Berry Sauce:
    2 tb raw sugar
    1/4 c water
    Juice of 1/2 a lemon (or 1 tb)
    1 c fresh (or frozen) berries
    2 tp cornstarch (optional)

    Combine sugar with 1/4 c water in a small saucepan over medium heat. Stir and simmer until sugar is dissolved. Add lemon juice and berries. Mash berries with a potato masher and cook over medium-low heat, stirring often for about 10 minutes or until berries are softened. If you want your sauce thicker, whisk cornstarch with 1 tb warm water in a separate bowl . Add to the sauce, stir well, and simmer another minute. Serve over pancakes or whatever else you think deserves some sweet berry goodness!

    This post has been shared on:
    Kelly the Kitchen Kop's Real Food Wednesday
    Day2DayJoys Healthy 2day Wednesdays
    Food Renegade's Fight Back Friday
    Real Food Whole Health's Fresh Bites Friday

    Wednesday, September 7, 2011

    Pack Your Lunch!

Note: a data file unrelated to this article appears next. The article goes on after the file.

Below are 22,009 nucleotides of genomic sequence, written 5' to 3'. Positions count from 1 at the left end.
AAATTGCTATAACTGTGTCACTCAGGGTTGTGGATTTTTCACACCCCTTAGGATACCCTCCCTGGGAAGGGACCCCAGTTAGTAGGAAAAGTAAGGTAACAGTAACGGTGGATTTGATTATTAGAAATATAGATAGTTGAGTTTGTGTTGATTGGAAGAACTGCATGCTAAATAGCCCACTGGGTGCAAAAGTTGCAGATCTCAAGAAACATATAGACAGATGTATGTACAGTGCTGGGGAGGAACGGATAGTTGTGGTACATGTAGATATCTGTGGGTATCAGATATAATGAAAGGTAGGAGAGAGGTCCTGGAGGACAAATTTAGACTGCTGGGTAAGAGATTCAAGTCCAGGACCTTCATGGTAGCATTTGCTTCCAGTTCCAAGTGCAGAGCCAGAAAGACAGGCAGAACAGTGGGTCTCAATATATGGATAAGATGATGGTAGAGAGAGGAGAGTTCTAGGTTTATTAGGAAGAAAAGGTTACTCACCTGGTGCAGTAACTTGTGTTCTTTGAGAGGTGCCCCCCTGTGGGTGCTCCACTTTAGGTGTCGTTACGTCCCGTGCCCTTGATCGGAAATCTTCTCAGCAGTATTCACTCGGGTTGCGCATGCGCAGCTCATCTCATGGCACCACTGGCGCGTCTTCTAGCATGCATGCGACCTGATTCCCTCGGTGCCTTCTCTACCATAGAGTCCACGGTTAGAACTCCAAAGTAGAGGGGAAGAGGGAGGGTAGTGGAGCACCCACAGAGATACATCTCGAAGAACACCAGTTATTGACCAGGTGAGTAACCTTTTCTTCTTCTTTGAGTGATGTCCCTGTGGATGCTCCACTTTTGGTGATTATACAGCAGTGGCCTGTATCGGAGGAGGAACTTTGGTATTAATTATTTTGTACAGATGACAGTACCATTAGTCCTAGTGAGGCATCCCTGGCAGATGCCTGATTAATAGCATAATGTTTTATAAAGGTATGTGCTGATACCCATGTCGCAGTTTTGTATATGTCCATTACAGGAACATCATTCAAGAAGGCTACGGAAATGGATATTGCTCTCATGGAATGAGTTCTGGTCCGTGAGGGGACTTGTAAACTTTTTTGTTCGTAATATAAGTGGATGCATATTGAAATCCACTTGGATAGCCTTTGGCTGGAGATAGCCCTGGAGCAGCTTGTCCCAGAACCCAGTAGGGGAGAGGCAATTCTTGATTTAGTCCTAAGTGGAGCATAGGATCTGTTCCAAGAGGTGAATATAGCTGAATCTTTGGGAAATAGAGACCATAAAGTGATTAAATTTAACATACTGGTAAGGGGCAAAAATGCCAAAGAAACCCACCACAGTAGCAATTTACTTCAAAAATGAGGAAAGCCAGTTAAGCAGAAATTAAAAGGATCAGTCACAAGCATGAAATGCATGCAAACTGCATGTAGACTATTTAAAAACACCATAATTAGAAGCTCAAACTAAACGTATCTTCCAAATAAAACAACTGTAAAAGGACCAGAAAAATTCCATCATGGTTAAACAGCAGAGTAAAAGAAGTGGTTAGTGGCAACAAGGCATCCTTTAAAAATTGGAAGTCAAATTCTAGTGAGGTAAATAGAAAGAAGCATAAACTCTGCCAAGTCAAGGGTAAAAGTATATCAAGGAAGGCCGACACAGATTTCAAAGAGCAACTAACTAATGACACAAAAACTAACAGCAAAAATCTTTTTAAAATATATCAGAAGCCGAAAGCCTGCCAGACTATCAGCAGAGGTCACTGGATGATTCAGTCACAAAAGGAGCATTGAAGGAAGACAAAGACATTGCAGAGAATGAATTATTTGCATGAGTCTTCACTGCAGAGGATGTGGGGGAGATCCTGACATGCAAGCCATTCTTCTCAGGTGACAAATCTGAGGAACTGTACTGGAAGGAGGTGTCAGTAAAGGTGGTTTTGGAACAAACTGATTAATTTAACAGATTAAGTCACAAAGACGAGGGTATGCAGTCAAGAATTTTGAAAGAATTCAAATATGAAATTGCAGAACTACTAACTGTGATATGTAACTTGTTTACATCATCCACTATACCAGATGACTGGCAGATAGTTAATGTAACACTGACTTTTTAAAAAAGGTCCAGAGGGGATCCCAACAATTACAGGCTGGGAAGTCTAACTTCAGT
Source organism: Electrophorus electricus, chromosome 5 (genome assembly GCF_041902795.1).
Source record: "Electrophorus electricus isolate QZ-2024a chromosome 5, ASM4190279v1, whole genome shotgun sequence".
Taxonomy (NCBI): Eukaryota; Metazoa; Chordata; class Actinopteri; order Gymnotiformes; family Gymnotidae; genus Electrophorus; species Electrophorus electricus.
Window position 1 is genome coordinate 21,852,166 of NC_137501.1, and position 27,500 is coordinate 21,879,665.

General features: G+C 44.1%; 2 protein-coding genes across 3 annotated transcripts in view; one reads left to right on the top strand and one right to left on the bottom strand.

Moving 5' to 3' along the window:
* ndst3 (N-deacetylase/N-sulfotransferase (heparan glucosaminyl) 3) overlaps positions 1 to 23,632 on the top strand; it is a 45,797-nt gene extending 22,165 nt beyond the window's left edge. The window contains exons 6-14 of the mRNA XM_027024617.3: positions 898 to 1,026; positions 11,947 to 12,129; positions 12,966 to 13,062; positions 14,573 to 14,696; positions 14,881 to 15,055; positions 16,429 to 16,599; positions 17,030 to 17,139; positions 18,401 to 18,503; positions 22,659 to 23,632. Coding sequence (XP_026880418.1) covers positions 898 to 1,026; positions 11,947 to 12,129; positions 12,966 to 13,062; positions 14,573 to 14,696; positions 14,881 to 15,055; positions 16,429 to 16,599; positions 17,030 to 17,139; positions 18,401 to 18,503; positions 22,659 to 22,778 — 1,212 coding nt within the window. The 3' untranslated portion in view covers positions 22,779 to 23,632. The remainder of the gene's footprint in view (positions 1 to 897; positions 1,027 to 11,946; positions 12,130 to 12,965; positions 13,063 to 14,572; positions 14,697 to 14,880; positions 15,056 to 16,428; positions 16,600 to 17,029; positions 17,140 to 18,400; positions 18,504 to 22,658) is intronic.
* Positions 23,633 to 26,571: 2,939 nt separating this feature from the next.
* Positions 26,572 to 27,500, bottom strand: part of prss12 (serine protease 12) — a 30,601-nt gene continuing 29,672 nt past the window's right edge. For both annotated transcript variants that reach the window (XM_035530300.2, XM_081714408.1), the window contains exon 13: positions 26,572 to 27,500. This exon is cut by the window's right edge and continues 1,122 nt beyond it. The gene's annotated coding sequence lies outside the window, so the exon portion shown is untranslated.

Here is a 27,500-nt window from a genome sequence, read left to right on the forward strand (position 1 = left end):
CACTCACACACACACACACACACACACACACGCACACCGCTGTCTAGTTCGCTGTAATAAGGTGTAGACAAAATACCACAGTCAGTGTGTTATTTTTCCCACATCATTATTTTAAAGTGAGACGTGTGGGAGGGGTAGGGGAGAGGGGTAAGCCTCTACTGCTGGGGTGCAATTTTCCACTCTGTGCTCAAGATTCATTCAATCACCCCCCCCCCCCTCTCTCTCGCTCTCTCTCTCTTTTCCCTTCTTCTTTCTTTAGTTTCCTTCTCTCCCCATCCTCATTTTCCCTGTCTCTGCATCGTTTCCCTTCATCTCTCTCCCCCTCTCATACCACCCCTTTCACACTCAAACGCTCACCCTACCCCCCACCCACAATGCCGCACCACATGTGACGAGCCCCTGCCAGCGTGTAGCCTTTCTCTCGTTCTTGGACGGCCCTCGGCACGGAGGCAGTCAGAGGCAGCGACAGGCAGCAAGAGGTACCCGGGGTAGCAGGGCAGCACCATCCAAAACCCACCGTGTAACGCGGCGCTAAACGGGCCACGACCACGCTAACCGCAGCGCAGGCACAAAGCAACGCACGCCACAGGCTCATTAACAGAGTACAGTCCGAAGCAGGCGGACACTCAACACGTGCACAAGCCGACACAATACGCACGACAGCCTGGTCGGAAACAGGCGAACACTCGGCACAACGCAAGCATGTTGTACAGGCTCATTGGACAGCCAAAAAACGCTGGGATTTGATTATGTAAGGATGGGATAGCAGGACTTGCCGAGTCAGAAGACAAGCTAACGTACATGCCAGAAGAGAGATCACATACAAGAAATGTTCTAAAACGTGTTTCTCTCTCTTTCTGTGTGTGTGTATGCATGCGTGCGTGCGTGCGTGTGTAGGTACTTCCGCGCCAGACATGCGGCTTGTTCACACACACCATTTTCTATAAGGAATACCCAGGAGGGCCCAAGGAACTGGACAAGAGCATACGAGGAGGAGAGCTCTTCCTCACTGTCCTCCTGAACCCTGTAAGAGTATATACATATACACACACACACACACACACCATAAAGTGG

It's September. Part of me is tallying all my regrets from this summer. I didn't spend enough time at the beach, plant enough lettuce to get me through the summer, or can enough tomatoes to last me through the winter. But the other part of me is grateful for all the time spent with family, for the surplus of garden-fresh basil, mint, eggplant, and peppers that I've had to find creative uses for, and for the routine of the fall. I started my second year of grad school last night after taking the summer off in an attempt to maintain my sanity by spending more time outdoors and in the garden. But now, my routine through the end of December will involve shopping, cooking, homework, and fun over the weekend, Stats on Monday evening, Managerial Economics on Tuesday evening, Body Defined on Wednesday evening, Elemental Yoga on Thursday evening, and Gentle Yoga, a massage, or dinner out on Friday evening. I should be able to fit in my favorite Farmers Market and Slow Flow Yoga on Saturday and hope to find a good yoga class to do with James on Sunday, too. It might sound busy or boring depending on how you look at it, but there's a strange kind of peace in knowing what's going on every minute of every day.